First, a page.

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Yeah, but I've never heard a guy call Cary Grant his hero... Women loved him, and people probably thought of him as charming, but a hero? Na.
Roger Thornhill is one of my heroes.

He uses his adman drinking skills to keep from being killed by spies: they pour a quart of bourbon into him, and put him in the driver's seat of a stolen car on a winding road over the sea. Only hard drinkers could survive that.

Later, he mixes it up with two Chicago cops.
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Old 04-18-2019, 07:07 PM
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And zorks Eva Marie-Saint. That makes him one of my heroes.
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Old 04-18-2019, 07:16 PM
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Really, "working class" means something different (although including the past meaning) than it did some decades ago.

You wanna see a movie with real, modern-day "working class" protagonists? Watch Office Space.

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Old 04-18-2019, 07:35 PM
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Really, "working class" means something different (although including the past meaning) than it did some decades ago.

You wanna see a movie with real, modern-day "working class" protagonists? Watch Office Space.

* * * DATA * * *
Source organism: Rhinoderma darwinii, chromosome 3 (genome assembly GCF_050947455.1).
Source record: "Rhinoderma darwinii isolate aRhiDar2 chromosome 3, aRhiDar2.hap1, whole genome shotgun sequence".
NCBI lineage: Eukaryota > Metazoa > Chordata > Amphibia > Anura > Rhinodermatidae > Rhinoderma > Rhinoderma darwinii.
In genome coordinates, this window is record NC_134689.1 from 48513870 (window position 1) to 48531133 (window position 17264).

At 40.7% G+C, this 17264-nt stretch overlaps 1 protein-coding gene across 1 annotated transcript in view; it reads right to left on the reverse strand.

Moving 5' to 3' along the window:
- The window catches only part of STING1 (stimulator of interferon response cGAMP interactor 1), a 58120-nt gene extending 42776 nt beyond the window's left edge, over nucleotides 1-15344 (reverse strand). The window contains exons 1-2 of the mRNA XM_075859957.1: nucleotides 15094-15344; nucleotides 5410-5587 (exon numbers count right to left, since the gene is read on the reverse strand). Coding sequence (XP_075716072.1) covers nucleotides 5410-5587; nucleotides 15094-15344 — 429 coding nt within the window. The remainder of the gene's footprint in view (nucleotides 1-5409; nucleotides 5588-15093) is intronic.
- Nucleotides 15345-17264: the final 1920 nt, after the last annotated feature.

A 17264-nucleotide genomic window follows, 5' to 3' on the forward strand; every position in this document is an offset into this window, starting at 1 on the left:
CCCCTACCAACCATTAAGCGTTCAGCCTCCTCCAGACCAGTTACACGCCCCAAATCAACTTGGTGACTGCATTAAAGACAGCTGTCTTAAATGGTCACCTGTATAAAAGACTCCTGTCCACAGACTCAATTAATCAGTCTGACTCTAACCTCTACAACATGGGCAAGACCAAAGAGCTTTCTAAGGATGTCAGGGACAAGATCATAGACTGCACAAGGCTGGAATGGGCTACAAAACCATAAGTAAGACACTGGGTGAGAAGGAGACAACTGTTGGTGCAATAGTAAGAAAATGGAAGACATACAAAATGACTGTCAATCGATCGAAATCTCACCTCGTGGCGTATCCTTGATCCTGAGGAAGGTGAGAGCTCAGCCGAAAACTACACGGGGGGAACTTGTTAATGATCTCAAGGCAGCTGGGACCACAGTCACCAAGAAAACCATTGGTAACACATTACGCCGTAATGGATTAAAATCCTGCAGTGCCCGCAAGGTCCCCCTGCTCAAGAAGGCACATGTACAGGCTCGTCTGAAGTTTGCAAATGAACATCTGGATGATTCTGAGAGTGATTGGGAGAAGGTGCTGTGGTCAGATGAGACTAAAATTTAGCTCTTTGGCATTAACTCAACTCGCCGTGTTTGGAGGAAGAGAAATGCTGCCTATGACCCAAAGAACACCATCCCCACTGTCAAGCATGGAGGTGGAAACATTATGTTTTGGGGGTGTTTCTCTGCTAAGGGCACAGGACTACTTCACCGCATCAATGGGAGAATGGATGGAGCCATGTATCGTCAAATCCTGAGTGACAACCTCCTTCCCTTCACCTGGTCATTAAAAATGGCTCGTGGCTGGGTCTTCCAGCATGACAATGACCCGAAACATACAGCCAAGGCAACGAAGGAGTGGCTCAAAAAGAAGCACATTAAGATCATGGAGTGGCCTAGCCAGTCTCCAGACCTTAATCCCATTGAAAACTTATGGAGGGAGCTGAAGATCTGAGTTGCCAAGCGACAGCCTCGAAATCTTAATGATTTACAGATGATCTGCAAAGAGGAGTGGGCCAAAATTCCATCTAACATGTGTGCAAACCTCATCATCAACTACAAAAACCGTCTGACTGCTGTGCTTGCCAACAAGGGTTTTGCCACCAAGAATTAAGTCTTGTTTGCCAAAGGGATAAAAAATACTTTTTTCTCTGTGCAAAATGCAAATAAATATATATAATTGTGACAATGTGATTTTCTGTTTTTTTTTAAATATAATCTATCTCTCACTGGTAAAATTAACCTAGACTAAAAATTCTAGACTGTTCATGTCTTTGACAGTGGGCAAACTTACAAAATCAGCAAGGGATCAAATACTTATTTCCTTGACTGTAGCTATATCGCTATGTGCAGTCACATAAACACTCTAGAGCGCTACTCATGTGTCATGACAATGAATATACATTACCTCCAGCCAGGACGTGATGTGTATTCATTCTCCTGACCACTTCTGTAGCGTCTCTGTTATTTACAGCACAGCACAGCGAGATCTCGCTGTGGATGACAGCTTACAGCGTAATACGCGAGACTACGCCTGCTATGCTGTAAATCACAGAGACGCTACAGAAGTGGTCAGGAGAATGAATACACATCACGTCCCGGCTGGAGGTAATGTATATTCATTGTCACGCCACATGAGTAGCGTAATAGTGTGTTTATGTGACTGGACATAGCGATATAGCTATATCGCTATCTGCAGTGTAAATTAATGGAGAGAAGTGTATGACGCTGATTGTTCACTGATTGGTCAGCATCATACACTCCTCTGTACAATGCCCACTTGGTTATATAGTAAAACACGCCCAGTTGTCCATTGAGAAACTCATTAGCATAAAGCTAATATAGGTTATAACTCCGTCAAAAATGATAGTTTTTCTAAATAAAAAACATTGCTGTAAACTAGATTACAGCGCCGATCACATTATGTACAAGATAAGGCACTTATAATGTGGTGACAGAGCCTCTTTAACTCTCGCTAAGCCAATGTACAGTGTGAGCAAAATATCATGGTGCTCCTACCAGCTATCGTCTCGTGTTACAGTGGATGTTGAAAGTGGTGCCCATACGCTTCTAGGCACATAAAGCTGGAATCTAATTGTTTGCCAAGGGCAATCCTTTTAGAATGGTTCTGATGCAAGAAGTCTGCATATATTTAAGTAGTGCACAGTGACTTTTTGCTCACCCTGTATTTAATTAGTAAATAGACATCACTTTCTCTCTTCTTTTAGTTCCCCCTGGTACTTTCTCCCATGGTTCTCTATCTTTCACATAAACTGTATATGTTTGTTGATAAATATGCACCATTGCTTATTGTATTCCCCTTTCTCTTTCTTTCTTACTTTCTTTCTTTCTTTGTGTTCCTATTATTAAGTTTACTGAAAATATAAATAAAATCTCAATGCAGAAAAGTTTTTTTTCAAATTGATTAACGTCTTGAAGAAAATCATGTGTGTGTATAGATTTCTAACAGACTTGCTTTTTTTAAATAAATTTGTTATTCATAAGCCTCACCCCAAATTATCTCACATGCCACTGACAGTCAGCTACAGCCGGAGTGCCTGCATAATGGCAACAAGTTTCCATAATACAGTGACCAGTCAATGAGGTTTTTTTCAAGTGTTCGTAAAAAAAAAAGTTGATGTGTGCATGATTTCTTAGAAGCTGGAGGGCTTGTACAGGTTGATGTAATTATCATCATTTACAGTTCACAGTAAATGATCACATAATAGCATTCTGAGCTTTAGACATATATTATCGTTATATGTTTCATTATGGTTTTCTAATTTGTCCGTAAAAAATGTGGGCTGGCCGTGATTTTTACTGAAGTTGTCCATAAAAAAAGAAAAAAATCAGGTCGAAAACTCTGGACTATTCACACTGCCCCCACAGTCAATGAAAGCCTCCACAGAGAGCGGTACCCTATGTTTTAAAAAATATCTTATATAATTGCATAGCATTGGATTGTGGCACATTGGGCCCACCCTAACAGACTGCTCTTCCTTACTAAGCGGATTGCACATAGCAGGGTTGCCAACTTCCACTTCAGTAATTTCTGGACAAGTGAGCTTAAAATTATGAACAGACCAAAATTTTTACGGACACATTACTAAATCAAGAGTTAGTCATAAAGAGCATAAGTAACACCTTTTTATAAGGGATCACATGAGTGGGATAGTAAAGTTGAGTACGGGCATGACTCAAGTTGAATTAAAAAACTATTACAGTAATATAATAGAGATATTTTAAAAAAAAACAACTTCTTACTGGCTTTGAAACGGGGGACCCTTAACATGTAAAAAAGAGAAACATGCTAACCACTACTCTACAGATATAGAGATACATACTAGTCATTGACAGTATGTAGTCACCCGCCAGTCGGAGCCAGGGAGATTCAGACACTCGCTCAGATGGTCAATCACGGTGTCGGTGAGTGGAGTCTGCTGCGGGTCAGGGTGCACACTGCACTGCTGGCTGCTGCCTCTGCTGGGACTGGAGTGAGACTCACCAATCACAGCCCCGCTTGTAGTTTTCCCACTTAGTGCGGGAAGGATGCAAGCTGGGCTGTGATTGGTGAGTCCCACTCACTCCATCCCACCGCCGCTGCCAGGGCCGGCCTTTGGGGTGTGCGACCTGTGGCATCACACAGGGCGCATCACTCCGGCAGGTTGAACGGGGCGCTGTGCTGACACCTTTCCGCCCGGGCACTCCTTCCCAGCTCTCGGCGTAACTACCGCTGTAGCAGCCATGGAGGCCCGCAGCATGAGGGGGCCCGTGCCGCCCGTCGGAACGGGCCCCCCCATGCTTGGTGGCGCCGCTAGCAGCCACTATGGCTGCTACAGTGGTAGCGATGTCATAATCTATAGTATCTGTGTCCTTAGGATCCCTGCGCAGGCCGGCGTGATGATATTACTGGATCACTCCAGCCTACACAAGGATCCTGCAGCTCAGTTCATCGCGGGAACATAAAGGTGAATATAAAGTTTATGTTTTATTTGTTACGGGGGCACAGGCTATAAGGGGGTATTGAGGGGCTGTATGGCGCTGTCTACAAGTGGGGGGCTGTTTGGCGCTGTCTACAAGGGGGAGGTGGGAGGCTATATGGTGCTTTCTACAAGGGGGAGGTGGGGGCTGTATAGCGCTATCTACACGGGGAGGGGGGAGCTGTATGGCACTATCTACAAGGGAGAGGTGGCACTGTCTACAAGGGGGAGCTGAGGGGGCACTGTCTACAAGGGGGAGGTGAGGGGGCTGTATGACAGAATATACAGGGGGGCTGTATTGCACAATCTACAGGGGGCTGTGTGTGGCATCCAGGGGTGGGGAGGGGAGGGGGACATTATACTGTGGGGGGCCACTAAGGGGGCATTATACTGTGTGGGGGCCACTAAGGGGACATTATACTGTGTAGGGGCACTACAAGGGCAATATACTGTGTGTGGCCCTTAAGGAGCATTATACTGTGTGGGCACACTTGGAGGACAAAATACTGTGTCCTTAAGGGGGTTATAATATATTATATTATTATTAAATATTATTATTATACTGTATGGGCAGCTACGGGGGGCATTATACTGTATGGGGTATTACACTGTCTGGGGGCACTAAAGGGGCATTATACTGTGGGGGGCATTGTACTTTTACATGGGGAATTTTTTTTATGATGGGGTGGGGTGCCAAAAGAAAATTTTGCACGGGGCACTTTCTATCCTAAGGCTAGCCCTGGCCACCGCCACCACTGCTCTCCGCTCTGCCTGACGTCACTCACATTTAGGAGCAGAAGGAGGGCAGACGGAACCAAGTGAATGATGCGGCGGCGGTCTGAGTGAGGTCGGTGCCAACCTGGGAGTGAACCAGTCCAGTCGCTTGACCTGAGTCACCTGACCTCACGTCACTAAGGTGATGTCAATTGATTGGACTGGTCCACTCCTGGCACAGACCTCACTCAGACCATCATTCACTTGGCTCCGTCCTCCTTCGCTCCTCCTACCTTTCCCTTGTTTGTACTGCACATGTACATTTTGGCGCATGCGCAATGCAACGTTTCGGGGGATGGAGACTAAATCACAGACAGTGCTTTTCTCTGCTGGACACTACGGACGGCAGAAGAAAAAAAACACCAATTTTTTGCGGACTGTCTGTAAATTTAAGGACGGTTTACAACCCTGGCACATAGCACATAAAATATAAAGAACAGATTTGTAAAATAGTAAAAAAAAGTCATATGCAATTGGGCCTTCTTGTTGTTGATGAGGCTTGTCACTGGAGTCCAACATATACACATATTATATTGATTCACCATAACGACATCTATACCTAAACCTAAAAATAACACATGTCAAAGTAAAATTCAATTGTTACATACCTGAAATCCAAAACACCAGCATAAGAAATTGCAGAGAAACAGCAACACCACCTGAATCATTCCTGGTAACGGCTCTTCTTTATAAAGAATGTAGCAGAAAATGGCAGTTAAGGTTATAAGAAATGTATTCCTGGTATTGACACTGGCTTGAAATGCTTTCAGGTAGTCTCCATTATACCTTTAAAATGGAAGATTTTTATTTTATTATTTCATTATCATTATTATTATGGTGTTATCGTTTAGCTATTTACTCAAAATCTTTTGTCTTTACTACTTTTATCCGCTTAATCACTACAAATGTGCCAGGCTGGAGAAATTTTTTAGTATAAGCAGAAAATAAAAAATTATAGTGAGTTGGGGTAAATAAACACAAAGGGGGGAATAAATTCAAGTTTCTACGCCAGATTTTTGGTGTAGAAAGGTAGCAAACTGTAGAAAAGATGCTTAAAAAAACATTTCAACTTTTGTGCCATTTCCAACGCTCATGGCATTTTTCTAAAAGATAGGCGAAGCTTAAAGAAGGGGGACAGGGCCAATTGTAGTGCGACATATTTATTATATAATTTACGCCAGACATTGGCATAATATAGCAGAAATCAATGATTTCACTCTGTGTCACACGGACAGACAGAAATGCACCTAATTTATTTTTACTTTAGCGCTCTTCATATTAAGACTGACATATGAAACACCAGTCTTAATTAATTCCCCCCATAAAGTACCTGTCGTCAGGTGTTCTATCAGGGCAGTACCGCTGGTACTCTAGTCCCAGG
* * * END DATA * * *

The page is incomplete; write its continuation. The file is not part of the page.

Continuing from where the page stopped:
Yeah, a "white collar" office job used to be prestigious in the 1930s. Today you're just another working stiff, and a factory worker often makes more.
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Old 04-18-2019, 07:46 PM
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Working-class is also a polite way of saying POOR.
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Old 04-18-2019, 08:42 PM
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You also need to take into account that many more films are made about people of color and that they are often working class. If those movie's stars aren't familiar to you or you don't consider those actors stars, that might also say something about the change in our society over the past half century.
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Old 04-18-2019, 08:55 PM
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Here are some vaguely modern English-language movies with working-class heroes or heroines:

Norma Rae
The Florida Project
Logan Lucky
American Honey
Patti Cake$
Three Billboards Outside Ebbing, Missouri
North Country
Repo Man
Rocky
Silkwood
Good Will Hunting
Made in Dagenham
The Full Monty
The Terminator
The Deer Hunter
Educating Rita
Matewan
Blue Collar
Swing Shift
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Old 04-18-2019, 10:33 PM
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Working-class is also a polite way of saying POOR.
Not really, and certainly not if you are talking about the 1930s. If you had a job you might not be well off, but you weren't really poor, or at least you wouldn't consider yourself as such. Poor people were those who were unemployed and weren't working at all.
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Old 04-18-2019, 11:20 PM
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Not really, and certainly not if you are talking about the 1930s. If you had a job you might not be well off, but you weren't really poor, or at least you wouldn't consider yourself as such. Poor people were those who were unemployed and weren't working at all.